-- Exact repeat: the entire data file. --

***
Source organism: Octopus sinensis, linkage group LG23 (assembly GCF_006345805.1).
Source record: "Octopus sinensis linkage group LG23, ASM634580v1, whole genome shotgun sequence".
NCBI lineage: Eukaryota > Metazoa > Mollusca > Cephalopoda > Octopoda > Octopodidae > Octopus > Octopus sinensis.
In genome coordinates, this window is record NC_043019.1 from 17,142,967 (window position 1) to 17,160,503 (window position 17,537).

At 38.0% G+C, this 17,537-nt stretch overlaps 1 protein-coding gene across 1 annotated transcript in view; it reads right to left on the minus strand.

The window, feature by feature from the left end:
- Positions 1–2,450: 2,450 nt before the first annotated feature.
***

Source organism: Octopus sinensis, linkage group LG23 (assembly GCF_006345805.1).
Source record: "Octopus sinensis linkage group LG23, ASM634580v1, whole genome shotgun sequence".
NCBI lineage: Eukaryota > Metazoa > Mollusca > Cephalopoda > Octopoda > Octopodidae > Octopus > Octopus sinensis.
In genome coordinates, this window is record NC_043019.1 from 17,142,967 (window position 1) to 17,160,503 (window position 17,537).

At 38.0% G+C, this 17,537-nt stretch overlaps 1 protein-coding gene across 1 annotated transcript in view; it reads right to left on the minus strand.

The window, feature by feature from the left end:
- Positions 1–2,450: 2,450 nt before the first annotated feature.